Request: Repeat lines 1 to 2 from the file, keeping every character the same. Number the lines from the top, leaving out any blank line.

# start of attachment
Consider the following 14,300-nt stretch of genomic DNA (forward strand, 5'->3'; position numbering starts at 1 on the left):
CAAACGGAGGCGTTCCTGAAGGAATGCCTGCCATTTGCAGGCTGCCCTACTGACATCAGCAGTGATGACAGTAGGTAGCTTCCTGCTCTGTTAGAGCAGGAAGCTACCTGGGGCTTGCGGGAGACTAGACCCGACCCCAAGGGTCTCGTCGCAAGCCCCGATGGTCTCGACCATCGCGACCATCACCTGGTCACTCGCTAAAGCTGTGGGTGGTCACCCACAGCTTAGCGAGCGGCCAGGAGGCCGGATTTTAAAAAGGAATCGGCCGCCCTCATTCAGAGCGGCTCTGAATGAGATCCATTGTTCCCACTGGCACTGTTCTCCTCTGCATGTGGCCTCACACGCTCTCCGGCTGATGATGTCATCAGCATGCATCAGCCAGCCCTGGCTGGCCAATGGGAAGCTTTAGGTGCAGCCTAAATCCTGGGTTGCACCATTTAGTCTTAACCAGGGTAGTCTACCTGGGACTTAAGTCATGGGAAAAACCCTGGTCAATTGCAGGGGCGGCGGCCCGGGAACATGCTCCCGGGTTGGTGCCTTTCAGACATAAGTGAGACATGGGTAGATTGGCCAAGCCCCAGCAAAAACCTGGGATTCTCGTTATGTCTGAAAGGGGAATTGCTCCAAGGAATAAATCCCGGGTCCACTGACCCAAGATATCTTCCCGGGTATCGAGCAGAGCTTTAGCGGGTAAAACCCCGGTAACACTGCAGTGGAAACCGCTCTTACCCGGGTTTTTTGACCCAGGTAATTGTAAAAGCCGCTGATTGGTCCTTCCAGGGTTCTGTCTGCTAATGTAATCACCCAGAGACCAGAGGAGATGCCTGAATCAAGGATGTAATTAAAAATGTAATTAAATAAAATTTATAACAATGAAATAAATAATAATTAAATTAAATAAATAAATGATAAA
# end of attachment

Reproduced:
Consider the following 14,300-nt stretch of genomic DNA (forward strand, 5'->3'; position numbering starts at 1 on the left):
CAAACGGAGGCGTTCCTGAAGGAATGCCTGCCATTTGCAGGCTGCCCTACTGACATCAGCAGTGATGACAGTAGGTAGCTTCCTGCTCTGTTAGAGCAGGAAGCTACCTGGGGCTTGCGGGAGACTAGACCCGACCCCAAGGGTCTCGTCGCAAGCCCCGATGGTCTCGACCATCGCGACCATCACCTGGTCACTCGCTAAAGCTGTGGGTGGTCACCCACAGCTTAGCGAGCGGCCAGGAGGCCGGATTTTAAAAAGGAATCGGCCGCCCTCATTCAGAGCGGCTCTGAATGAGATCCATTGTTCCCACTGGCACTGTTCTCCTCTGCATGTGGCCTCACACGCTCTCCGGCTGATGATGTCATCAGCATGCATCAGCCAGCCCTGGCTGGCCAATGGGAAGCTTTAGGTGCAGCCTAAATCCTGGGTTGCACCATTTAGTCTTAACCAGGGTAGTCTACCTGGGACTTAAGTCATGGGAAAAACCCTGGTCAATTGCAGGGGCGGCGGCCCGGGAACATGCTCCCGGGTTGGTGCCTTTCAGACATAAGTGAGACATGGGTAGATTGGCCAAGCCCCAGCAAAAACCTGGGATTCTCGTTATGTCTGAAAGGGGAATTGCTCCAAGGAATAAATCCCGGGTCCACTGACCCAAGATATCTTCCCGGGTATCGAGCAGAGCTTTAGCGGGTAAAACCCCGGTAACACTGCAGTGGAAACCGCTCTTACCCGGGTTTTTTGACCCAGGTAATTGTAAAAGCCGCTGATTGGTCCTTCCAGGGTTCTGTCTGCTAATGTAATCACCCAGAGACCAGAGGAGATGCCTGAATCAAGGATGTAATTAAAAATGTAATTAAATAAAATTTATAACAATGAAATAAATAATAATTAAATTAAATAAATAAATGATAAA